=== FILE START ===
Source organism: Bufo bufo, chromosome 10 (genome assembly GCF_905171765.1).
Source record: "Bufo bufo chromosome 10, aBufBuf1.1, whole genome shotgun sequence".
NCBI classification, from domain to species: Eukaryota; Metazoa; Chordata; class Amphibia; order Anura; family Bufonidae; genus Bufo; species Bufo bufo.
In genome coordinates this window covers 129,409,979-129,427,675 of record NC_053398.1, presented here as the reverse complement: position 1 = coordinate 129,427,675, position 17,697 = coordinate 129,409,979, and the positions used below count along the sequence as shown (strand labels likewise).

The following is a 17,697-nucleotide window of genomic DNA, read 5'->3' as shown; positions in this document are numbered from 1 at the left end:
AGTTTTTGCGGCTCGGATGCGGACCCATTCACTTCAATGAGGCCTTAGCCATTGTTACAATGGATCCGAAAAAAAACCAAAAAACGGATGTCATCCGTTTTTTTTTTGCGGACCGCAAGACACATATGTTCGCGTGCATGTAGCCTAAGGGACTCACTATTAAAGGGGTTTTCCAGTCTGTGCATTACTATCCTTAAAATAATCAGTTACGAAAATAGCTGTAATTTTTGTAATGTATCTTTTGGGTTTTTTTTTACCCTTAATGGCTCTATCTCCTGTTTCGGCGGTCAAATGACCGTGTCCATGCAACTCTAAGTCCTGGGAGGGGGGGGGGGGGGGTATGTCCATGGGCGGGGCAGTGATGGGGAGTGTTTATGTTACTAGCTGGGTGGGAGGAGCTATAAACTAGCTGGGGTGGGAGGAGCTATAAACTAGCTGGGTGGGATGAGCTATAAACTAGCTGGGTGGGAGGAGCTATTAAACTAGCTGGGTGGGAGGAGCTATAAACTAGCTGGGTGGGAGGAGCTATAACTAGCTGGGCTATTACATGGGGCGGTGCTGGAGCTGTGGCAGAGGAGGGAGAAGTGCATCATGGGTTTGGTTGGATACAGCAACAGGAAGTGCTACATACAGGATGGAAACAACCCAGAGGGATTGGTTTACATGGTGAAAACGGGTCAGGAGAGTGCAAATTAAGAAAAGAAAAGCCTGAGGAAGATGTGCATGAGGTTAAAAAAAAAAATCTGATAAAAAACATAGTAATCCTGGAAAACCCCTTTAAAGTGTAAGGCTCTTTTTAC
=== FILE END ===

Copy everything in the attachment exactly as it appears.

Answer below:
Source organism: Bufo bufo, chromosome 10 (genome assembly GCF_905171765.1).
Source record: "Bufo bufo chromosome 10, aBufBuf1.1, whole genome shotgun sequence".
NCBI classification, from domain to species: Eukaryota; Metazoa; Chordata; class Amphibia; order Anura; family Bufonidae; genus Bufo; species Bufo bufo.
In genome coordinates this window covers 129,409,979-129,427,675 of record NC_053398.1, presented here as the reverse complement: position 1 = coordinate 129,427,675, position 17,697 = coordinate 129,409,979, and the positions used below count along the sequence as shown (strand labels likewise).

The following is a 17,697-nucleotide window of genomic DNA, read 5'->3' as shown; positions in this document are numbered from 1 at the left end:
AGTTTTTGCGGCTCGGATGCGGACCCATTCACTTCAATGAGGCCTTAGCCATTGTTACAATGGATCCGAAAAAAAACCAAAAAACGGATGTCATCCGTTTTTTTTTTGCGGACCGCAAGACACATATGTTCGCGTGCATGTAGCCTAAGGGACTCACTATTAAAGGGGTTTTCCAGTCTGTGCATTACTATCCTTAAAATAATCAGTTACGAAAATAGCTGTAATTTTTGTAATGTATCTTTTGGGTTTTTTTTTACCCTTAATGGCTCTATCTCCTGTTTCGGCGGTCAAATGACCGTGTCCATGCAACTCTAAGTCCTGGGAGGGGGGGGGGGGGGGTATGTCCATGGGCGGGGCAGTGATGGGGAGTGTTTATGTTACTAGCTGGGTGGGAGGAGCTATAAACTAGCTGGGGTGGGAGGAGCTATAAACTAGCTGGGTGGGATGAGCTATAAACTAGCTGGGTGGGAGGAGCTATTAAACTAGCTGGGTGGGAGGAGCTATAAACTAGCTGGGTGGGAGGAGCTATAACTAGCTGGGCTATTACATGGGGCGGTGCTGGAGCTGTGGCAGAGGAGGGAGAAGTGCATCATGGGTTTGGTTGGATACAGCAACAGGAAGTGCTACATACAGGATGGAAACAACCCAGAGGGATTGGTTTACATGGTGAAAACGGGTCAGGAGAGTGCAAATTAAGAAAAGAAAAGCCTGAGGAAGATGTGCATGAGGTTAAAAAAAAAAATCTGATAAAAAACATAGTAATCCTGGAAAACCCCTTTAAAGTGTAAGGCTCTTTTTAC